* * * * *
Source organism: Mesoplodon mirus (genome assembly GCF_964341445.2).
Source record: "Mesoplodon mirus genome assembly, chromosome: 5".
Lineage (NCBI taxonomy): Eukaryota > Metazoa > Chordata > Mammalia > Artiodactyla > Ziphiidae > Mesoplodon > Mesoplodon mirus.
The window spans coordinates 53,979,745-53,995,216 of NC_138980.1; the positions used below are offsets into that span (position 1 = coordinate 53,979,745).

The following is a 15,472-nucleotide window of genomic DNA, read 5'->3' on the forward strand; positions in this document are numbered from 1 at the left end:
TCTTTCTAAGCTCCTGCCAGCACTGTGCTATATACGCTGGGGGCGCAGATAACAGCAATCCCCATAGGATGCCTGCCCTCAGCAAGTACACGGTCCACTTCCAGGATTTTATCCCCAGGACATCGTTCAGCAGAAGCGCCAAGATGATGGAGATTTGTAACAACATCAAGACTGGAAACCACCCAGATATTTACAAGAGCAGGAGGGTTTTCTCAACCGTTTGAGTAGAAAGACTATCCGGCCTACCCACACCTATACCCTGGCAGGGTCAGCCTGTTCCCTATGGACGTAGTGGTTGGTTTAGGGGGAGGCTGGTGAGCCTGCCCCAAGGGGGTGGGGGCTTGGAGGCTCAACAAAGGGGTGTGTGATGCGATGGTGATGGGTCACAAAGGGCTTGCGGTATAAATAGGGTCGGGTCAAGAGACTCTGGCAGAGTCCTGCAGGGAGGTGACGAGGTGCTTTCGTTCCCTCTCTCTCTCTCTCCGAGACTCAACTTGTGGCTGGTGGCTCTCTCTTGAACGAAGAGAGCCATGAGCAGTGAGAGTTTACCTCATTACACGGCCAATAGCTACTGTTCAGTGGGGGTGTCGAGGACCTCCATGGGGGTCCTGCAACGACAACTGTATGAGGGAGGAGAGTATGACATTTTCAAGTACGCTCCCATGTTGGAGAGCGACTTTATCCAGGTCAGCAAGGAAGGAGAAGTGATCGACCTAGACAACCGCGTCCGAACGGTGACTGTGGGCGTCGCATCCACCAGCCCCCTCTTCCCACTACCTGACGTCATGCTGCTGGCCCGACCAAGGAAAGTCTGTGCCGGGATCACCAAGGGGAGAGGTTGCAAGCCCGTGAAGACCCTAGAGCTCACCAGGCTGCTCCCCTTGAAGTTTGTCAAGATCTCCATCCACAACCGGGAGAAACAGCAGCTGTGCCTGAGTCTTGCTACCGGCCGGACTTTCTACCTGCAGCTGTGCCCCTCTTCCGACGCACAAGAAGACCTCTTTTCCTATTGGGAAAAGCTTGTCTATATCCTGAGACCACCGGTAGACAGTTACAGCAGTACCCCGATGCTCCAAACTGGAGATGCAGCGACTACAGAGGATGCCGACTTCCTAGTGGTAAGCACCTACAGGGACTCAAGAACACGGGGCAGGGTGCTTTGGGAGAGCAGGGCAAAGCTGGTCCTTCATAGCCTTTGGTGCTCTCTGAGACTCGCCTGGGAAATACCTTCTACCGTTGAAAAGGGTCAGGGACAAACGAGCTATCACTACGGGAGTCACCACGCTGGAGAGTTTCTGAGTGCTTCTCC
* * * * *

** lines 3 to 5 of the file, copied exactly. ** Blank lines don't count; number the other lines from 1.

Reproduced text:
Lineage (NCBI taxonomy): Eukaryota > Metazoa > Chordata > Mammalia > Artiodactyla > Ziphiidae > Mesoplodon > Mesoplodon mirus.
The window spans coordinates 53,979,745-53,995,216 of NC_138980.1; the positions used below are offsets into that span (position 1 = coordinate 53,979,745).

The following is a 15,472-nucleotide window of genomic DNA, read 5'->3' on the forward strand; positions in this document are numbered from 1 at the left end: